It's not too early for an appropriate Christmas antidote to schmaltzy, tinseled buy-all-the-gifts-yesterday overkill. Thank you, Elisabeth von Trapp and friends.
With the impressive Carolian Brass Quintet and pianist Douglas Major alongside her, the granddaughter of Baron Georg von Trapp (and stepgranddaughter of Maria) headlined a two-hour offering Friday night of heartfelt faith, wintry melancholy and jazz-tinged folk tunes reflecting her famous family's European and American heritage.
The program, sponsored by Omaha Performing Arts, opened a three-weekend stretch of seasonal concerts inside the Holland Performing Arts Center. OPA presents The Priests, the internationally renowned clerical trio, next Saturday before the Omaha Symphony takes over Dec. 12-15 for its annual Christmas Spectacular.
Regrettably, a Black Friday concert date appeared to depress the turnout and energy level inside the Holland. Von Trapp and her colleagues were greeted by a half-full hall, and she had to prod concertgoers to join in singing the familiar Christmas carols.
On the other hand, von Trapp's voice and diction weren't the sharpest when she took the stage for “O Come, O Come, Emmanuel” after the all-male Carolian quintet opened the show. She told the crowd later that she was an hour late in waking up Friday morning for her Omaha flight. “It's a miracle that I'm standing here,” she said.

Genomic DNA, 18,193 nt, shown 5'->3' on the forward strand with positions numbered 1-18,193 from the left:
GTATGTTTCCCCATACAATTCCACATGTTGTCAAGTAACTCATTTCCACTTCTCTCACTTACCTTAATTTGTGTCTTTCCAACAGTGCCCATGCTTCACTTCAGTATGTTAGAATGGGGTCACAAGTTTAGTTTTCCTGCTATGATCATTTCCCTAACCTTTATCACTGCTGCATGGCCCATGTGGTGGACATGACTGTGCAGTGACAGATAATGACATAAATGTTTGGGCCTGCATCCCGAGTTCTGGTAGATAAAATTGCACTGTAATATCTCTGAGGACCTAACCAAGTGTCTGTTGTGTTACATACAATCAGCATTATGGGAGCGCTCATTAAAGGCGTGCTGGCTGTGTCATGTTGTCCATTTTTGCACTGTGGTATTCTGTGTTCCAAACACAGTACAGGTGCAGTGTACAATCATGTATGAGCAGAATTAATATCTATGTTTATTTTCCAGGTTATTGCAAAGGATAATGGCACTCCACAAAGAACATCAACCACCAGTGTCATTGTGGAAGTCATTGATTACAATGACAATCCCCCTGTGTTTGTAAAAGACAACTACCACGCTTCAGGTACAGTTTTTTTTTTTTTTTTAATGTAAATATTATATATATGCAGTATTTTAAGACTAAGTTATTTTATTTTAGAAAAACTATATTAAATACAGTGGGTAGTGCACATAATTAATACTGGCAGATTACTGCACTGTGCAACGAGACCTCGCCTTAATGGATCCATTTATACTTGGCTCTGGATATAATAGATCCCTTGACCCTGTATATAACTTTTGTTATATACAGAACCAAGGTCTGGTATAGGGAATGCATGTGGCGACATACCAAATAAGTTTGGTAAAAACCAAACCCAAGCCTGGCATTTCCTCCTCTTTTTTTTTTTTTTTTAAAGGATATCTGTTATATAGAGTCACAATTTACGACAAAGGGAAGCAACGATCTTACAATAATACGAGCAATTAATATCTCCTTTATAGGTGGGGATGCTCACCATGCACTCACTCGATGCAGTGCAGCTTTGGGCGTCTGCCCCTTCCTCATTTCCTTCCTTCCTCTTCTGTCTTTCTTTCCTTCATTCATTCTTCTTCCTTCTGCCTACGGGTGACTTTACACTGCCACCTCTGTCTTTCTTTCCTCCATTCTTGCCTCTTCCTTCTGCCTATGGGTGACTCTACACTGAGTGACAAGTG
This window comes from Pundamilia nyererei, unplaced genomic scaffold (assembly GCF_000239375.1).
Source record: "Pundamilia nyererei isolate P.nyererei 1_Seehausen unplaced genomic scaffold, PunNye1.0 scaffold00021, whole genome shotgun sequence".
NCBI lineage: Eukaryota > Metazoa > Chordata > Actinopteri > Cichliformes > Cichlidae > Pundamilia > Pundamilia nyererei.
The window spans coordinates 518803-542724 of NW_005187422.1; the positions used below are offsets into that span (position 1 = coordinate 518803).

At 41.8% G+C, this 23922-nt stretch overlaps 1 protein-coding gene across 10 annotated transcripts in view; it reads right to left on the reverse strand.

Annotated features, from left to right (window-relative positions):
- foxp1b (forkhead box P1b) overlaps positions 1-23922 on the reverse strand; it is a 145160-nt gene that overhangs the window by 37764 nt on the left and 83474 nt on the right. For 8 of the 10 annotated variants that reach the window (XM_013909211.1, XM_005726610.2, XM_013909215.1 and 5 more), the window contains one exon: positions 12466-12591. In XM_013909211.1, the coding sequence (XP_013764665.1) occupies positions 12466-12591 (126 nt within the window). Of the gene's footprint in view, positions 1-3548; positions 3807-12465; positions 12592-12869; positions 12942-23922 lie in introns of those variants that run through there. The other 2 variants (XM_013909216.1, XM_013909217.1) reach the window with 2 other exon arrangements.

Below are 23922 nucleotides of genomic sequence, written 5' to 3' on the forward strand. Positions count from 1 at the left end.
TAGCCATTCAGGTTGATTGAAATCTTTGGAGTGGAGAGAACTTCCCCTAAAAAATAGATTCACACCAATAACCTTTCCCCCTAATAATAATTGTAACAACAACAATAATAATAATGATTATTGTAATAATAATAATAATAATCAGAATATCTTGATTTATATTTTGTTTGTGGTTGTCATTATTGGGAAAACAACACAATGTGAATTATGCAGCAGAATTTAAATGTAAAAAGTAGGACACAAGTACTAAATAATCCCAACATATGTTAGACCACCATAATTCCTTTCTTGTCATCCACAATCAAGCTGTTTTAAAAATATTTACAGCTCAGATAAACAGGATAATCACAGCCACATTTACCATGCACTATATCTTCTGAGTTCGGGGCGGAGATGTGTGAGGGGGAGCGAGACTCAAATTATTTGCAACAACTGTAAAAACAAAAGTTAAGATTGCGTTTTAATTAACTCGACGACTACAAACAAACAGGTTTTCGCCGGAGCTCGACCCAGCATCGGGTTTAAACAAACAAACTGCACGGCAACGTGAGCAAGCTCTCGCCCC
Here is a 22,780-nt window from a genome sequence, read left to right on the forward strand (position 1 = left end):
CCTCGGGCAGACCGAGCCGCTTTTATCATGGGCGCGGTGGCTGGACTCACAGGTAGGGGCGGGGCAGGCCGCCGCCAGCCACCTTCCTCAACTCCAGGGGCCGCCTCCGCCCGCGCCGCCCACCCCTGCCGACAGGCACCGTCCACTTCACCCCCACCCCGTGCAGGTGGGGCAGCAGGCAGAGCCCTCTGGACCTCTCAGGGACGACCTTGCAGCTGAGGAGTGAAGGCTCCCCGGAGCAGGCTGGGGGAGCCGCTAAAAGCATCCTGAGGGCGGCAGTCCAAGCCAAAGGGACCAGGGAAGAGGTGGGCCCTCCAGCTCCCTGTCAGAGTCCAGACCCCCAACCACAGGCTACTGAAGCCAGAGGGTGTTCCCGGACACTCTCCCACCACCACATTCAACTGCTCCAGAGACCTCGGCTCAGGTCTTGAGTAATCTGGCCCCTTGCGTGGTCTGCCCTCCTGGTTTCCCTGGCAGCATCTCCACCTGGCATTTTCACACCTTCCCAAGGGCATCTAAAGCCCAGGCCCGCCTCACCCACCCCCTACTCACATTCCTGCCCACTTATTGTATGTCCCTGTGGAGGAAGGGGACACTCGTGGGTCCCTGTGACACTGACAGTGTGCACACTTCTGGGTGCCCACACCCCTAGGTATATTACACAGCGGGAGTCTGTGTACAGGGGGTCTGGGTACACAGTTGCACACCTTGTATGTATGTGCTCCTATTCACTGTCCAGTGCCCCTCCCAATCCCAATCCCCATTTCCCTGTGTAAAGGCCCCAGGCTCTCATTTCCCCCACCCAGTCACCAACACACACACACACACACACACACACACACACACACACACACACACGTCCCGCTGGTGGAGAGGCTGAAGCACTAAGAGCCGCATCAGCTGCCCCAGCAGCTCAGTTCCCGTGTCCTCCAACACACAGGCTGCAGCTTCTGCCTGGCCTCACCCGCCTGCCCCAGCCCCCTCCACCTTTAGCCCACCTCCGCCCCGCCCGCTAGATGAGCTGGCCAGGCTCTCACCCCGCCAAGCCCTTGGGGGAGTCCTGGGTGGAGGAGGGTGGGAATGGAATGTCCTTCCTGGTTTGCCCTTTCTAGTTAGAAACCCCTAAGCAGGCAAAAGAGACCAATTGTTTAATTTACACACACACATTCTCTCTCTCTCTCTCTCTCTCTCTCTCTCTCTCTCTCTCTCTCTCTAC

Happily, her vocal presentation improved considerably as the program went on. Her work on the acoustic guitar was clear and crisp from the start, as were the deep, rich sounds of Major's accompaniment on “Winter's Coming Home,” written by the Benedictine composer Gregory Norbet of Weston Priory in von Trapp's native Vermont.
The two also beautifully paired “In the Bleak Midwinter” with von Trapp's musical setting of the Robert Frost poem “Stopping by Woods on a Snowy Evening.” The poem, she said, made her think of decorating a Christmas tree with gingerbread, red- and white-ribboned chocolate kisses and real candles. They would take the tree on Christmas Eve to the hired hand on her family's Vermont farm, singing carols in the night.
“By the way,” she added in anticipation of the next question, “my father was depicted as Kurt in 'The Sound of Music.' His name was Werner.” She and Major then presented a jazzy arrangement of “My Favorite Things,” following up later by pairing “Edelweiss” with Irving Berlin's “White Christmas.”
Several of von Trapp's other numbers were enhanced by one or more members of the Carolian Brass Quintet, which supplied the friendly, toasty sound of a street-corner brass choir with instrumental carols and enjoyable takes on Tchaikovsky's “Nutcracker Suite” and “Christmas Time Is Here” from “A Charlie Brown Christmas.”
A somewhat less serious work — the 12-movement “Brass Calendar” by classical-music comedian Peter Schickele — showed off the humor and virtuosity among the group, which consisted of trumpeters Marc Reese and Charles Lazarus, Mark Hetzler on trombone, Gregory Miller on French horn and Ken Amis on tuba.
Von Trapp's eclectic influences were best reflected when all the performers joined in the energetic “A-Soalin'” and a stunning, aching setting of the “Ave Maria” prayer featuring Major's shimmering piano and Lazarus' muted trumpet under von Trapp's vocal of the medieval Latin chant.